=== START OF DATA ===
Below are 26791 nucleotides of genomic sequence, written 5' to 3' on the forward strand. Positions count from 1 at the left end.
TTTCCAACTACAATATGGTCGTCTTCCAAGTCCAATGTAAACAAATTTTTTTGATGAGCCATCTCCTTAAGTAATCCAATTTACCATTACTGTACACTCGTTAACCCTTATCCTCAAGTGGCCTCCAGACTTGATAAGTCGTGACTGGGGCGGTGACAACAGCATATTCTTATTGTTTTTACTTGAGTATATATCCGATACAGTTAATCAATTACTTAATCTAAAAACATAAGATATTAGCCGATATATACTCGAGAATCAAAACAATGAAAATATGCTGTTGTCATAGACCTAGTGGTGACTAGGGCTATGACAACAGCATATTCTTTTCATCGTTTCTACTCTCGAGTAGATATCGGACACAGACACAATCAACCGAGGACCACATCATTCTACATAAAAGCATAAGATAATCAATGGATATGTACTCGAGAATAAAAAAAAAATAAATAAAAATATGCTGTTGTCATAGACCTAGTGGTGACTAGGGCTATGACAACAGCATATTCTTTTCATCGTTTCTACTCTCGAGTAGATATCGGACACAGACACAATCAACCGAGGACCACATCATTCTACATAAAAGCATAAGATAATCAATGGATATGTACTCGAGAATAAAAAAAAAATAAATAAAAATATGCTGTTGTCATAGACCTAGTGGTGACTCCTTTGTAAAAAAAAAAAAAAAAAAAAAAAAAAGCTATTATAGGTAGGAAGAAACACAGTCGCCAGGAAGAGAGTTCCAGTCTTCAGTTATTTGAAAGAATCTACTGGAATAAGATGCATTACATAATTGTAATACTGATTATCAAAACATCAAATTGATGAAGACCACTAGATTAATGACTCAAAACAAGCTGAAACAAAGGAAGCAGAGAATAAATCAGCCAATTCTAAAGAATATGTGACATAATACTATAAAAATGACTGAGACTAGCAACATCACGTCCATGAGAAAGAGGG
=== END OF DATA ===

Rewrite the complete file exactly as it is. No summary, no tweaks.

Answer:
Below are 26791 nucleotides of genomic sequence, written 5' to 3' on the forward strand. Positions count from 1 at the left end.
TTTCCAACTACAATATGGTCGTCTTCCAAGTCCAATGTAAACAAATTTTTTTGATGAGCCATCTCCTTAAGTAATCCAATTTACCATTACTGTACACTCGTTAACCCTTATCCTCAAGTGGCCTCCAGACTTGATAAGTCGTGACTGGGGCGGTGACAACAGCATATTCTTATTGTTTTTACTTGAGTATATATCCGATACAGTTAATCAATTACTTAATCTAAAAACATAAGATATTAGCCGATATATACTCGAGAATCAAAACAATGAAAATATGCTGTTGTCATAGACCTAGTGGTGACTAGGGCTATGACAACAGCATATTCTTTTCATCGTTTCTACTCTCGAGTAGATATCGGACACAGACACAATCAACCGAGGACCACATCATTCTACATAAAAGCATAAGATAATCAATGGATATGTACTCGAGAATAAAAAAAAAATAAATAAAAATATGCTGTTGTCATAGACCTAGTGGTGACTAGGGCTATGACAACAGCATATTCTTTTCATCGTTTCTACTCTCGAGTAGATATCGGACACAGACACAATCAACCGAGGACCACATCATTCTACATAAAAGCATAAGATAATCAATGGATATGTACTCGAGAATAAAAAAAAAATAAATAAAAATATGCTGTTGTCATAGACCTAGTGGTGACTCCTTTGTAAAAAAAAAAAAAAAAAAAAAAAAAAGCTATTATAGGTAGGAAGAAACACAGTCGCCAGGAAGAGAGTTCCAGTCTTCAGTTATTTGAAAGAATCTACTGGAATAAGATGCATTACATAATTGTAATACTGATTATCAAAACATCAAATTGATGAAGACCACTAGATTAATGACTCAAAACAAGCTGAAACAAAGGAAGCAGAGAATAAATCAGCCAATTCTAAAGAATATGTGACATAATACTATAAAAATGACTGAGACTAGCAACATCACGTCCATGAGAAAGAGGG